Skip to main content Homepage


 Newsroom Detail

Salem, OR—The Secretary of State Audits Division released an advisory report today identifying several steps the Oregon Department of Human Services, Oregon Health Authority, and the Oregon Legislature could take to improve infection control in long-term care facilities -- which includes nursing facilities, assisted living and residential care facilities, and memory care units. The improvements identified in the report could help the COVID-19 response, as well as responses to other illness outbreaks common to these facilities, like flu and norovirus:

Among the improvements recommended and challenges identified in the report:
• Additional monitoring could strengthen facilities’ compliance with infection control protocols.
• The state could do more to monitor and publicly report vaccinations within these facilities, including among staff.
• With the COVID-19 response being a priority, complaint investigations, recertification and licensing inspections have slowed or even halted.
• Oregon has minimal state regulations on staffing, infection control, emergency preparedness, and staff and resident vaccination reporting for assisted living and residential care facilities.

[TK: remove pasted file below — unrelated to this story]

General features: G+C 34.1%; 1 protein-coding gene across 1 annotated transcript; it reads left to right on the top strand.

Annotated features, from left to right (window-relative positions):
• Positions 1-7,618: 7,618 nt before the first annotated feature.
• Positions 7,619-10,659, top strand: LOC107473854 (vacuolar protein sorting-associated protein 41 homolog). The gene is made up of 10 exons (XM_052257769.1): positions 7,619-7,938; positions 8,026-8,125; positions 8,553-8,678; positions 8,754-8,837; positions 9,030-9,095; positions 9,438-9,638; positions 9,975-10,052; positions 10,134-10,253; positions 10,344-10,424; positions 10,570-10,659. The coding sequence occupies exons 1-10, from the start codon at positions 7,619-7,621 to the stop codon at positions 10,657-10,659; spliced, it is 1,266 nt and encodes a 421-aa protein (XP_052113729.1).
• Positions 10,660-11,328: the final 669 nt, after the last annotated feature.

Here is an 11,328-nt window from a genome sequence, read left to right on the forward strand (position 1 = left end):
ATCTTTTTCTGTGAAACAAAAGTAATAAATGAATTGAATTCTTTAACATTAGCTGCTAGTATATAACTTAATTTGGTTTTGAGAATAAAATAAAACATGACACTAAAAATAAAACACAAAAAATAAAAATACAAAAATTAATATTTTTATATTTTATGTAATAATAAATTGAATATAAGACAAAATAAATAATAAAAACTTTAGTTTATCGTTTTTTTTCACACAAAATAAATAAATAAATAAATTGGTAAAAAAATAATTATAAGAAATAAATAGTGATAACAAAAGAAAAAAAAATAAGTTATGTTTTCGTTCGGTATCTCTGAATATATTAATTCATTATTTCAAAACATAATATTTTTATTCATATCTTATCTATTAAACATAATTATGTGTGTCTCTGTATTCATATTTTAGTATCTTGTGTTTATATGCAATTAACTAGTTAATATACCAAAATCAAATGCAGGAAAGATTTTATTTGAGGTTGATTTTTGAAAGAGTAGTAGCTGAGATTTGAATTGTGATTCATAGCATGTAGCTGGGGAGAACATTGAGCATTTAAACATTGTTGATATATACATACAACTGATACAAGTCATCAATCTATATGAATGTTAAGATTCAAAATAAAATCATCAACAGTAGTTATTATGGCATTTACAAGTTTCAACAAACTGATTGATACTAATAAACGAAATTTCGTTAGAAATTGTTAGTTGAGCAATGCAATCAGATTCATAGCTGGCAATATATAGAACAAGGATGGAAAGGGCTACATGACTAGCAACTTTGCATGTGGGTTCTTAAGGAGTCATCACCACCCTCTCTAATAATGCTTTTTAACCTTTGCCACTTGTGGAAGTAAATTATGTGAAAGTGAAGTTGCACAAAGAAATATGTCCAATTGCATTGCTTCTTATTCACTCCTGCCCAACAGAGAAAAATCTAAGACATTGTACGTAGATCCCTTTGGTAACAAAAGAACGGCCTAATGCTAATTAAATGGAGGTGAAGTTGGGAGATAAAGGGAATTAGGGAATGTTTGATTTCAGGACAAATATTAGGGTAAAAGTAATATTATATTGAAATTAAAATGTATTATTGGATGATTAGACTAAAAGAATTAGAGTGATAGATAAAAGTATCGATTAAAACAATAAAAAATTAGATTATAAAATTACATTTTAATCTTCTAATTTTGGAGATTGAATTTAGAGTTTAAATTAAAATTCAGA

“COVID-19 has stressed every system in our nation and laid bare challenges and inequities that existed long before the pandemic,” said Secretary of State Shemia Fagan. “This is a moment for all of us to take stock and ensure we are improving the vital systems and services that Oregonians count on to provide care and support. The goal of this advisory report is to offer concrete steps to improve the safety of these facilities, for the residents and the workers providing their care.”

For this advisory report, the Oregon Audits Division reviewed infection control in long-term care facilities to identify gaps in Oregon’s laws, rules, and practices that, if addressed, could help the state further contain the COVID-19 virus and prevent future communicable disease outbreaks. Audit staff focused on oversight of 685 long-term care facilities including nursing facilities, which are regulated by the federal and state government, and community-based care facilities, which are regulated only by the state. Community-based care — assisted living and residential care — includes almost all the state’s memory care units.

Today’s report is a research-based project, not an audit under government auditing standards. This reporting method allowed for a timelier project to recognize the impact on state agencies’ bandwidth as they respond to COVID-19. The report has undergone the same quality assurance process as audit reports from the Audits Division.

Read the full advisory report:

Contact Information

Carla Axtman



Your browser is out-of-date! It has known security flaws and may not display all features of this and other websites. Learn how